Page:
This is the Hindu view of Caste and the average Hindu is not impressed by the modern explanation of it by Risley with his racial theory, by Senart with his occupational theory, by Nesfield with his functional theory. He knows and he believes that Caste must have been created by God, because it is mentioned in the Vedas which is Shruti or the word of God. It is therefore eternal and true.
That Caste is divine, that caste is sacred and that caste must therefore remain eternal has been the line of defence adopted by the Brahmins whenever they have been called out to defend ' Caste ' against the criticism of its opponents. This view of Caste comes out in its luminous colours in the controversy that once raged on the subject of Caste between Brahmins on the one hand and Buddha and his followers, on the other i.e.:
" If the belief was once established, that not only the simple effusions of the Rishis, but the pointed doctrines of the Brahmanas also, emanated from a divine source[f12] and could not therefore be attacked by human reasoning, it is clear that every opposition to the privileges which the Brahmans claimed for themselves, on the sacred authority of the Veda, became heresy; and where the doctrines of the Brahmans were the religion of the people, or rather of the king, such opposition was amenable to the hierarchical laws of the state. The Brahmans themselves cared much more to see the divine authority of the Sruti as such implicitly acknowledged, than to maintain the doctrines of the Rishis in their original simplicity and purity. In philosophical discussions, they allowed the greatest possible freedom; and, although at first three philosophical systems only were admitted as orthodox (the two Mimansas and the Nyaya), their number was soon raised to six, so as to include the Vaiseshika, Sankhya, and Yoga-schools. The most conflicting views on points of vital importance were tolerated as long as their advocates succeeded, no matter by what means, in bringing their doctrines into harmony with passages of the Veda, strained and twisted in every possible sense. If it was only admitted that besides the perception of the senses and the induction of reason, revelation also, as contained in the Veda, furnished a true basis for human knowledge, all other points seemed to be of minor importance. Philosophical minds were allowed to exhaust all possible views on the relation between the real and transcendental world, the Creator and the created, the divine and the human nature. It was not from such lucubrations that danger was likely to accrue to the caste of the Brahmans. Nor was the heresy of Buddha Sakya Muni found so much in his philosophical doctrines, many of which may be traced in the orthodox atheism of Kapila. His real crime lay in his opposition to the exclusive privileges and abuses of the Brahmans. These abuses were sanctioned by the divine authority of the Veda, and particularly of the Brahmans. In attacking the abuses, Buddha attacked the divine authority on which they were founded, and the argument was short: he is a heretic; anathema etc.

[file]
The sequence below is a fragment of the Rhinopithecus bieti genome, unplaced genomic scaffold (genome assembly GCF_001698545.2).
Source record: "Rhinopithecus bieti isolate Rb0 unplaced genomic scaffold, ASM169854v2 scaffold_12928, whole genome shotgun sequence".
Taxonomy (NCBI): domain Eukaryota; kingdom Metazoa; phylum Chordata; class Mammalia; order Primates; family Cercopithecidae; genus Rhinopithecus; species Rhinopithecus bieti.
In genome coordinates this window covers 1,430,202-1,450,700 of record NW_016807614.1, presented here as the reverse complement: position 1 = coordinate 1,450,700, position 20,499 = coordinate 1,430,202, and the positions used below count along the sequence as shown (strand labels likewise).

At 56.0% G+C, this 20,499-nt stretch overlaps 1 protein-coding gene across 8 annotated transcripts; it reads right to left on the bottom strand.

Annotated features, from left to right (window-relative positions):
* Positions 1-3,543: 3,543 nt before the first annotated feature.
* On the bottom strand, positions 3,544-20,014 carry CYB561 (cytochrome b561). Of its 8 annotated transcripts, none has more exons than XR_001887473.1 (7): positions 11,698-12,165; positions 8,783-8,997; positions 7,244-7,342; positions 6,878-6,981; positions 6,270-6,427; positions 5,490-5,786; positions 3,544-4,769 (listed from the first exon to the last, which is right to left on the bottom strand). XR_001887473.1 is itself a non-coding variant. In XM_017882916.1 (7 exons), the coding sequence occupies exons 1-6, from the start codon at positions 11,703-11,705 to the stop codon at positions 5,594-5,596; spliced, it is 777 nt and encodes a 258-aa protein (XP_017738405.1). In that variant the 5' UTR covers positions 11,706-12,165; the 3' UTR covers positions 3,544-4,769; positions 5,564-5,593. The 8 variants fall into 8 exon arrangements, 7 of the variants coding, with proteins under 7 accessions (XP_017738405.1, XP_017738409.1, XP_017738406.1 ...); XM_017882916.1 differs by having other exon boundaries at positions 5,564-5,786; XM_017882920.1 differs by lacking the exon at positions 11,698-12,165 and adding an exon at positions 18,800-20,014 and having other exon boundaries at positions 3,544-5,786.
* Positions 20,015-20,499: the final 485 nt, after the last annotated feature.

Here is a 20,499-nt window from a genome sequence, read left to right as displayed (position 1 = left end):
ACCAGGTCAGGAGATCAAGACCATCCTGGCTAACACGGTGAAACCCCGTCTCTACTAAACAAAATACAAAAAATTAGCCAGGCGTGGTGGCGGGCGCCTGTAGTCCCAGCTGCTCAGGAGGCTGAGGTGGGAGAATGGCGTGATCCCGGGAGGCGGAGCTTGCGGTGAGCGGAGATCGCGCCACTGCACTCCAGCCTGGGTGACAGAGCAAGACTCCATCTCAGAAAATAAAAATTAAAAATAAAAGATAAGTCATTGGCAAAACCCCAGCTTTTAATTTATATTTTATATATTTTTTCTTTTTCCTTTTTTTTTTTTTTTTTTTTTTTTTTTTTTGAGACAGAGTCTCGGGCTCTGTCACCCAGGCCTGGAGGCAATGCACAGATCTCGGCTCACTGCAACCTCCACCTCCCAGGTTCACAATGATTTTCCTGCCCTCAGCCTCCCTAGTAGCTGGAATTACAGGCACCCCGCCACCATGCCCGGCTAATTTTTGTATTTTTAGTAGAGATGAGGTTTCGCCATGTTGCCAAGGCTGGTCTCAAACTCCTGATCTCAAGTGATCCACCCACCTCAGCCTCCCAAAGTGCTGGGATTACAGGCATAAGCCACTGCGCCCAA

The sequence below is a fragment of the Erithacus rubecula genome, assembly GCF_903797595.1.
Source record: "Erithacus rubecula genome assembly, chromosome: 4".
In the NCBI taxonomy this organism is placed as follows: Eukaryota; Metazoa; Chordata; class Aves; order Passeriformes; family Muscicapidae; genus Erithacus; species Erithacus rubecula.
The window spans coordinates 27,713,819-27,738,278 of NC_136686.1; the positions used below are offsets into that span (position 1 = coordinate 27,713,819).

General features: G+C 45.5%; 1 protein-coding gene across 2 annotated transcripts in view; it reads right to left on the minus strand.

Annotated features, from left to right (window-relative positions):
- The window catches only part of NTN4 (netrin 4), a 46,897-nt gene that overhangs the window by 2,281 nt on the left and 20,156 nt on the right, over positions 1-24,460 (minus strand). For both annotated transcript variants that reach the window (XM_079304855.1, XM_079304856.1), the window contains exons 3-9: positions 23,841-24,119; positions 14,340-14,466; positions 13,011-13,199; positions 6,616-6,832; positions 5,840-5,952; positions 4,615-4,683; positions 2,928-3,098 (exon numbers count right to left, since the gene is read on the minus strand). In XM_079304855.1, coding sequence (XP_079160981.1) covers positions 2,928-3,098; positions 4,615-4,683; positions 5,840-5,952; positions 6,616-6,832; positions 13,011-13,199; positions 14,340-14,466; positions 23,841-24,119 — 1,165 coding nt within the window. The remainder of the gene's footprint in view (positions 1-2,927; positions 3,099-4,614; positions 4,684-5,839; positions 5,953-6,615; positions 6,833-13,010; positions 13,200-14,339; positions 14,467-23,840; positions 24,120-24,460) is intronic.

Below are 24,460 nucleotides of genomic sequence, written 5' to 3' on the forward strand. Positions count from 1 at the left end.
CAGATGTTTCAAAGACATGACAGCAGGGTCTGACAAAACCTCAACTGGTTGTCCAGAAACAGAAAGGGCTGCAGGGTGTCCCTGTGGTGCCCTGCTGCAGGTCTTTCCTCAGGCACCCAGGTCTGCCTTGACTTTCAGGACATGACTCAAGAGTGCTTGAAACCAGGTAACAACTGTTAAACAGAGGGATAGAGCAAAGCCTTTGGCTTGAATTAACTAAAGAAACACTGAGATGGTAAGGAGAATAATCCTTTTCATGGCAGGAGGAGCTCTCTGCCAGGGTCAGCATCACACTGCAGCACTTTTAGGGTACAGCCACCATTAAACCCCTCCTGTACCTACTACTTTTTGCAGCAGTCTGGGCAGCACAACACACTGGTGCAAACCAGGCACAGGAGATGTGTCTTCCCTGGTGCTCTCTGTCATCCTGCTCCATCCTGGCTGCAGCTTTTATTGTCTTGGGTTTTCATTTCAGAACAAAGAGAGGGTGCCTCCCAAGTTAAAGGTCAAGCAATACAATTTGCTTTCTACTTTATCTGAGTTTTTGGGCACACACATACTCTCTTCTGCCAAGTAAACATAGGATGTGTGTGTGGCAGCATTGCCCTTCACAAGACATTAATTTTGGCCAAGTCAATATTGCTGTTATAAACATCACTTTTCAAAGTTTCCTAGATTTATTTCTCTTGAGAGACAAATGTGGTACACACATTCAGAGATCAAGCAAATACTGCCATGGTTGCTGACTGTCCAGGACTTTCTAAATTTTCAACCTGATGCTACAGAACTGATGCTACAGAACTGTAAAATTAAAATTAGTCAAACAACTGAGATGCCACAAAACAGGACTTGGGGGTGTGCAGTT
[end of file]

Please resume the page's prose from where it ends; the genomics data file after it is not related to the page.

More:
" Buddha was Kshatriya. He was of principal origin, and belonged to the nobility of the land. He was not the first of his caste who opposed the ambition of the Brahmans. Several centuries before Buddha, Visvamitra, who, like Buddha, was a member of the royal caste, had to struggle against the exclusiveness of the priests. At that early time, however, the position of the Brahmans was not yet impregnable; and Visvamitra, although a Kshatriya, succeeded in gaining for himself and his family the rights for which he struggled, and which the Brahmans had previously withheld from all but their own caste. King Janaka of Videha again, whose story is given in the Brahmanas, refused to submit to the hierarchical pretensions of the Brahmans, and asserted his right of performing sacrifices without the intercession of priests. However great the difference may have been between the personal character of these two men and of Buddha, the first principle of their opposition was the same. All three were equally struggling against the over-wining pretensions of a selfish priesthood.